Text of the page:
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How To Follow Up On A Job Application

Why Following Up Is Important

Following up shows initiative and interest. It reminds the employer of your application and demonstrates your eagerness to join their team. It’s a fine balance between being proactive and respectful of their decision process.

The Right Time to Follow Up

A good rule of thumb is to wait about one to two weeks after applying or after your interview. This gives the employer enough time to process applications but keeps your name in the mix.

Signs It’s Too Soon or Too Late

If the job listing mentions a specific follow-up timeframe, stick to it. Too soon, and you might seem pushy; too late, and the opportunity might have passed.

Preparing Your Follow-Up

Researching the Right Contact Person

Finding the right person to address your follow-up can significantly increase its impact. Ideally, you want to reach out to the hiring manager or the person who interviewed you. Here’s how to pinpoint the right contact:

          • Review Job Listings: Sometimes, job postings include the name of the person to whom applications should be sent.
          • Company Website: Check the company’s team page or leadership section to identify the hiring manager.
          • LinkedIn: Use LinkedIn to search for the company and title of the person likely involved in the hiring process. You can also check if you have any connections who could introduce you.
          • Call the Company: If all else fails, a polite call to the company’s reception or HR department asking for the name of the hiring manager for the position you applied for can work.

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How To Follow Up On A Job Application

Crafting Your Follow-Up Message: Dos and Don’ts

Your message should be a delicate balance between professionalism, enthusiasm, and respect for the recipient’s time. Here are some key pointers:


          • Be Specific: Mention the job title you applied for and the date of your application or interview.
          • Express Gratitude: Thank them for the opportunity to apply and for considering your application.
          • Show Enthusiasm: Briefly reiterate your interest in the role and how you believe you can contribute to the team.
          • Keep It Short: Aim for a few short paragraphs. Respect their time.


          • Don’t Be Pushy: Avoid demanding a timeline or sounding impatient.
          • Don’t Repeat Your Resume: This is a follow-up, not a second application. Highlight one or two key reasons you’re a good fit, but don’t rehash your entire resume.
          • Don’t Appear Desperate: Maintain a professional and confident tone.

Email Example

Subject: Follow-Up on Application for [Job Title] – [Your Full Name]

Dear [Hiring Manager’s Name],

I hope this message finds you well. I’m writing to kindly inquire about the status of the [Job Title] position I applied for on [Application Date]. I am very enthusiastic about the opportunity to contribute to [Company Name] and particularly excited about [Something Specific About the Company or Role].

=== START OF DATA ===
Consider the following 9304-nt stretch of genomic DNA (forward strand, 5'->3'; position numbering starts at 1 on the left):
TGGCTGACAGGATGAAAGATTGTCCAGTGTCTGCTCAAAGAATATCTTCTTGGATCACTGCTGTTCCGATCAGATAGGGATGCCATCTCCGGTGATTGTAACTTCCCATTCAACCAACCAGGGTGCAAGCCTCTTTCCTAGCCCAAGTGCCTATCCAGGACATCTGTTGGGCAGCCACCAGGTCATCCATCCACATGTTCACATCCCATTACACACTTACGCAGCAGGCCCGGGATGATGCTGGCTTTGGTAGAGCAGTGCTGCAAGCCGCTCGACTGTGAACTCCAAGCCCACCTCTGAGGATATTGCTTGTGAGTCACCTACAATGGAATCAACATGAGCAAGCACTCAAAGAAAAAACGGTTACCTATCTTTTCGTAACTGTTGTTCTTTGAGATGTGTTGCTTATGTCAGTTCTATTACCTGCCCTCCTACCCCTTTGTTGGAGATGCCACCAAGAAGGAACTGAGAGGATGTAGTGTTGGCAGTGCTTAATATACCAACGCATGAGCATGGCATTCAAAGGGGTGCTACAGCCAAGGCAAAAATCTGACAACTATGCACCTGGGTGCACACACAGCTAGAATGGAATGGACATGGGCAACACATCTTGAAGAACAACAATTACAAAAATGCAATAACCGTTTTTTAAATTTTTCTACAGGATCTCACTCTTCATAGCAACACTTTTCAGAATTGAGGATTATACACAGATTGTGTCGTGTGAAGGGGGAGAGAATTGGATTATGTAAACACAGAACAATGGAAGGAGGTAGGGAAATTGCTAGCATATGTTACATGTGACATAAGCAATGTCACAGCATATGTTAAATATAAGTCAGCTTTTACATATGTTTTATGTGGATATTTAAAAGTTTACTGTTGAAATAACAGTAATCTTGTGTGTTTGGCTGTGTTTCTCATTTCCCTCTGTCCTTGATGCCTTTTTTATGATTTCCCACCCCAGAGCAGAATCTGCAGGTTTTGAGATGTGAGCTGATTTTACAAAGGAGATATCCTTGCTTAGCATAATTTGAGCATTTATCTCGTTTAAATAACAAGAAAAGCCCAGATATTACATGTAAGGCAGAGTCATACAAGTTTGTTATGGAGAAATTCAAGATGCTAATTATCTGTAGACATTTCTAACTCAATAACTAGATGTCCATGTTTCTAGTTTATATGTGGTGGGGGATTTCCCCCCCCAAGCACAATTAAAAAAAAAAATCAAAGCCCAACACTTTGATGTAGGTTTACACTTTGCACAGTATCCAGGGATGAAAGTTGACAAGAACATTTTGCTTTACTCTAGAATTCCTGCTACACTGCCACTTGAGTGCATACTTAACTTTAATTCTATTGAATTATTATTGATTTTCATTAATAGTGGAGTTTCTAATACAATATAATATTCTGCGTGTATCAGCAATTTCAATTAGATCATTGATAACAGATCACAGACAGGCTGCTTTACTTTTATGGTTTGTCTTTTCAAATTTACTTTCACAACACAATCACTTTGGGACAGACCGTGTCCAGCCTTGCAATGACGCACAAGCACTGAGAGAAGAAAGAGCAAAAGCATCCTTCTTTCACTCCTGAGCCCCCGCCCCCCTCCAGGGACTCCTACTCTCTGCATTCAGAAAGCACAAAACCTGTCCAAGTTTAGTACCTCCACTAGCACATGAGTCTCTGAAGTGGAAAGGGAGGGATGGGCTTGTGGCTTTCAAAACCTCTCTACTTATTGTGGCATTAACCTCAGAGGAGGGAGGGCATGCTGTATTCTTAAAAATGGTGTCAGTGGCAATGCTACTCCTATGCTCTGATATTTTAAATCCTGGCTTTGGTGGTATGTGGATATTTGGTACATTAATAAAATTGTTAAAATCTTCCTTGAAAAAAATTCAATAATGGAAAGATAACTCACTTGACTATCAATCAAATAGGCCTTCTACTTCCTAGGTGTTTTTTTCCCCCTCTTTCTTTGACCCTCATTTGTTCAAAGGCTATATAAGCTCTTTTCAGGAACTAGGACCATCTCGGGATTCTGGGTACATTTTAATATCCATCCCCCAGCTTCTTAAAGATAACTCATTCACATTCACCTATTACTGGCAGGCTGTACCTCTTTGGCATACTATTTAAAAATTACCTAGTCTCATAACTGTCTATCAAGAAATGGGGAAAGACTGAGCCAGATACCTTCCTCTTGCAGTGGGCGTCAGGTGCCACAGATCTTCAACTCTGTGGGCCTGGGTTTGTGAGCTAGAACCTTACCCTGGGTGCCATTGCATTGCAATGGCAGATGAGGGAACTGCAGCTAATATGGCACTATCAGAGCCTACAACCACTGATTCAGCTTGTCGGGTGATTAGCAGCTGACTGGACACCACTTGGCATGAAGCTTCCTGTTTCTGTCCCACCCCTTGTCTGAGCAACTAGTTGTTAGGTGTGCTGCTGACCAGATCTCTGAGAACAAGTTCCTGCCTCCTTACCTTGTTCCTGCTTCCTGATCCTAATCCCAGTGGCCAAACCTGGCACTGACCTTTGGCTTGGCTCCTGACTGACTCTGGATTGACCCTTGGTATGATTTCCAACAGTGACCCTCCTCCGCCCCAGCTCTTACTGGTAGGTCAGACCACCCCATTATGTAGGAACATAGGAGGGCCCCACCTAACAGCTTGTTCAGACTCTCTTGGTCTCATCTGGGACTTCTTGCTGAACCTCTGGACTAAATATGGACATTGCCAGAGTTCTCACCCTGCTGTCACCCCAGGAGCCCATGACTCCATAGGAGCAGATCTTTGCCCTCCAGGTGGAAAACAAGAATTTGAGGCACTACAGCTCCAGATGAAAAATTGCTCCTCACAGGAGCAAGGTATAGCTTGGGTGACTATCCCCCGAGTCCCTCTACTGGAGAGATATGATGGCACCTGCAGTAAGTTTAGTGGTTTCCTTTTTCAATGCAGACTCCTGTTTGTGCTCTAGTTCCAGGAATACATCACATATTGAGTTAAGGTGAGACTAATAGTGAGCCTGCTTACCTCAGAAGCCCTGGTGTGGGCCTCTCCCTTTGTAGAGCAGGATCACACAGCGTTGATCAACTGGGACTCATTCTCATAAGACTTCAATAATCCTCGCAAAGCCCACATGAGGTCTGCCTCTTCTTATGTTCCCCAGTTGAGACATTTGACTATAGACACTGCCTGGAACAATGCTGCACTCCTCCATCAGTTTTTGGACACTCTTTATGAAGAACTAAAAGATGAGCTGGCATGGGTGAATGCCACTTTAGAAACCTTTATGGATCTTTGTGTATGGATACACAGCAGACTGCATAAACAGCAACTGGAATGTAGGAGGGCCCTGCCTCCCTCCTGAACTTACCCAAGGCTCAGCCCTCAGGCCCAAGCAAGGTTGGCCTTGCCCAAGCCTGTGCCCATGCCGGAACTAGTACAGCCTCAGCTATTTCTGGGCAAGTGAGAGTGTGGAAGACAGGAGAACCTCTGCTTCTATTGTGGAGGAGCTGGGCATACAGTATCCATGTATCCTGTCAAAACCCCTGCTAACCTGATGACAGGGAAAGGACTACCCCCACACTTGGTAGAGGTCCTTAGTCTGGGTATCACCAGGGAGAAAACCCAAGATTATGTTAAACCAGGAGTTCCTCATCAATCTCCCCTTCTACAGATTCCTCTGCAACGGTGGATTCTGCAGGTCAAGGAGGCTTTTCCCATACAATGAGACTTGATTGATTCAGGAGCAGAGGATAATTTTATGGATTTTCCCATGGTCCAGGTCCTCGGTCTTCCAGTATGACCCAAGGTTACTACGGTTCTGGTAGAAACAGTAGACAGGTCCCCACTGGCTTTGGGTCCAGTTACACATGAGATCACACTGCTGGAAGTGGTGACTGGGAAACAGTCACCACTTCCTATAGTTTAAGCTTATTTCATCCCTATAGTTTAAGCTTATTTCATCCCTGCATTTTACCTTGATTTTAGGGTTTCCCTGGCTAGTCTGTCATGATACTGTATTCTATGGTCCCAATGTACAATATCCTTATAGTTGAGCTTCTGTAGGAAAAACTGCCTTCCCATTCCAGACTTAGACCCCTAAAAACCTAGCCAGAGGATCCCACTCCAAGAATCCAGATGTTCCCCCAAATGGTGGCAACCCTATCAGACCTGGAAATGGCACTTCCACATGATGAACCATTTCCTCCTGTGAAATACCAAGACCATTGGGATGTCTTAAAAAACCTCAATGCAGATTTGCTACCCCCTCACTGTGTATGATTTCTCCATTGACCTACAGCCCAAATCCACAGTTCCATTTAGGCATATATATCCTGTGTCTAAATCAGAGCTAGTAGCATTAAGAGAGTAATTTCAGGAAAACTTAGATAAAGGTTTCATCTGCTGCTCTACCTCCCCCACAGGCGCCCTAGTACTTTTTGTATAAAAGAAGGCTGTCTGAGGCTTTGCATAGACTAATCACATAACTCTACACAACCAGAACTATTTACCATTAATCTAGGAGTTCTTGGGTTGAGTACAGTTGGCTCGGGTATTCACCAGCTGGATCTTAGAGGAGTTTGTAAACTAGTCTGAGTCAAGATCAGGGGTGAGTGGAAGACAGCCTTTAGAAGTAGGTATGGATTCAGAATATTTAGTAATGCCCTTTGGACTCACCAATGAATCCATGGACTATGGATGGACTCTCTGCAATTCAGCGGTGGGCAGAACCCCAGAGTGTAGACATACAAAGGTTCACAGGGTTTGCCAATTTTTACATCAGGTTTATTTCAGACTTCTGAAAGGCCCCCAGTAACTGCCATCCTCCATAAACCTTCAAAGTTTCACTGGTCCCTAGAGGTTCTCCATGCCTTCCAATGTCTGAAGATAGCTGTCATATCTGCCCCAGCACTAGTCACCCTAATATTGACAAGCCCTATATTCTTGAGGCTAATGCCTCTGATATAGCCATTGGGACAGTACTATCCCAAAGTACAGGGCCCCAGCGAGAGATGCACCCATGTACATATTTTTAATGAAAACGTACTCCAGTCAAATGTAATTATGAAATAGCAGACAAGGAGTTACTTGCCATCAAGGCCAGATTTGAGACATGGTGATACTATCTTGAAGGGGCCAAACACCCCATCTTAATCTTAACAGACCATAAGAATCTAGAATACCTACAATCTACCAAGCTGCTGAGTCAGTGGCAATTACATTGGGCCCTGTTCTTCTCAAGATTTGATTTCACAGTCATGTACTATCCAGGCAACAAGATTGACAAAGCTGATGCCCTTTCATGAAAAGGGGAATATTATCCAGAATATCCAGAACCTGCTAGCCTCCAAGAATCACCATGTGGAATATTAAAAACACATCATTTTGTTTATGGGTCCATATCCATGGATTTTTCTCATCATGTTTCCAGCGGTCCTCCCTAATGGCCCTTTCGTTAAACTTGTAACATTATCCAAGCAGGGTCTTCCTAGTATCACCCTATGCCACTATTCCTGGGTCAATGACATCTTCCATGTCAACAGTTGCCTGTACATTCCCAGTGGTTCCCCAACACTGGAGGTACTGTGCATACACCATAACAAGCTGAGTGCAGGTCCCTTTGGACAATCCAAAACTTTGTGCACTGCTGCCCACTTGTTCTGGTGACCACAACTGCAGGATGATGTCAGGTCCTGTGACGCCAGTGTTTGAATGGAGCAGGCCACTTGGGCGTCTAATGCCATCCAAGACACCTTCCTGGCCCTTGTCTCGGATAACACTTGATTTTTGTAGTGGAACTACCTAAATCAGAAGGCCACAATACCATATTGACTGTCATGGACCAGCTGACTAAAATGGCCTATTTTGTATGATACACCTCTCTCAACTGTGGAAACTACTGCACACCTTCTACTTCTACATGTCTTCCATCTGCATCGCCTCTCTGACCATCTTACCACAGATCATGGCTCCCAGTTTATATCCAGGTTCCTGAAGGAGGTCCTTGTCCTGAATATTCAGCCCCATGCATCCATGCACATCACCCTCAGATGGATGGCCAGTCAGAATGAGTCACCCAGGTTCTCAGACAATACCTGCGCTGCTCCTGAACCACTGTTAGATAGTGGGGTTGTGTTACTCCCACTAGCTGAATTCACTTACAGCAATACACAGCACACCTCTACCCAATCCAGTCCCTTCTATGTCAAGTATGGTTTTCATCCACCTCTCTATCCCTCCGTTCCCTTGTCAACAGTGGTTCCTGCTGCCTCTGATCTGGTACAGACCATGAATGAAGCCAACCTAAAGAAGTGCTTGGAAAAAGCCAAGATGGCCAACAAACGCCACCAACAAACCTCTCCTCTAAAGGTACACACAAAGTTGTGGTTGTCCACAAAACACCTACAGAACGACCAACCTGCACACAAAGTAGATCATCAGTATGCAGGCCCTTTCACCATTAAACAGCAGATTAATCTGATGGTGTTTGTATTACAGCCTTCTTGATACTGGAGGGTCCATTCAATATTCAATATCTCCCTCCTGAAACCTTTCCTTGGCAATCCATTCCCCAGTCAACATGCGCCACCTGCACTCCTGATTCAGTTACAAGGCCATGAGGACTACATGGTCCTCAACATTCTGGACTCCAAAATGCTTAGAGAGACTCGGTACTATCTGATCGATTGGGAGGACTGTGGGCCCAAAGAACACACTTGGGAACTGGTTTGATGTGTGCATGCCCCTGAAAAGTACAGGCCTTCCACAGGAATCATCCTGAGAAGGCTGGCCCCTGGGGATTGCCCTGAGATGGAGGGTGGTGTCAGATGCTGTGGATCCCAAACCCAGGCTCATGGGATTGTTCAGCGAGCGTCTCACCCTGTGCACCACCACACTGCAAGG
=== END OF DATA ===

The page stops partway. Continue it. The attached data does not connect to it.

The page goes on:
I understand the importance of finding the best fit for your team, and I appreciate the time and consideration you’re giving my application. Please let me know if there are any further details I can provide about my experience and qualifications.

Thank you very much for your time. I look forward to hearing from you.

Best regards,

[Your Name]
[Your Contact Information]

Email Example

Subject: Inquiry Regarding [Job Title] Application – [Your Full Name]

Dear [Hiring Manager’s Name],

I hope you’re doing well. I wanted to touch base regarding the application I submitted for the [Job Title] position on [Application Date]. I am deeply interested in the opportunity to bring my [mention a key skill or experience relevant to the job] to the team at [Company Name].

[Company Name]’s commitment to [mention something specific about the company values, mission, or projects] resonates with my professional aspirations and I am eager to potentially contribute to such meaningful work.

I understand the need for a thorough selection process and appreciate your consideration of my application. Should you require any additional information to assist in your decision-making, please feel free to contact me.

Thank you for your time and consideration. I look forward to the possibility of contributing to your team.

Warm regards,

[Your Name]
[Your Contact Information]

Email Example

Subject: Re: Application Follow-Up – [Job Title] – [Your Full Name]

Dear [Hiring Manager’s Name],

I hope this message finds you well. I am reaching out to follow up on the application I submitted for the [Job Title] position as of [Application Date]. With my background in [mention a relevant area of expertise] and a strong commitment to [mention a key quality or value relevant to the position or company], I am keenly interested in the opportunity to join [Company Name].

I admire [Company Name] for its [mention something noteworthy about the company, such as its innovation, community involvement, or culture], and I believe my skills and experiences align well with the goals of your team.

Please let me know if there are any additional steps I can take or information I can provide regarding my application. I am very enthusiastic about the possibility of contributing to [Company Name] and look forward to potentially discussing this opportunity further.

Thank you for considering my application. I hope to hear from you soon.

Best regards,

[Your Name]
[Your Contact Information]

Choosing the Right Follow-Up Method

Email: The Preferred Choice

Email is professional and gives the recipient time to respond at their convenience. Use the subject line wisely to grab attention.

Phone Calls: When and How to Make Them

Phone calls can be more personal but risk catching someone at a bad time. Reserve calls for when you have a prior relationship or if the employer has encouraged phone follow-ups.

LinkedIn: The Professional Networking Approach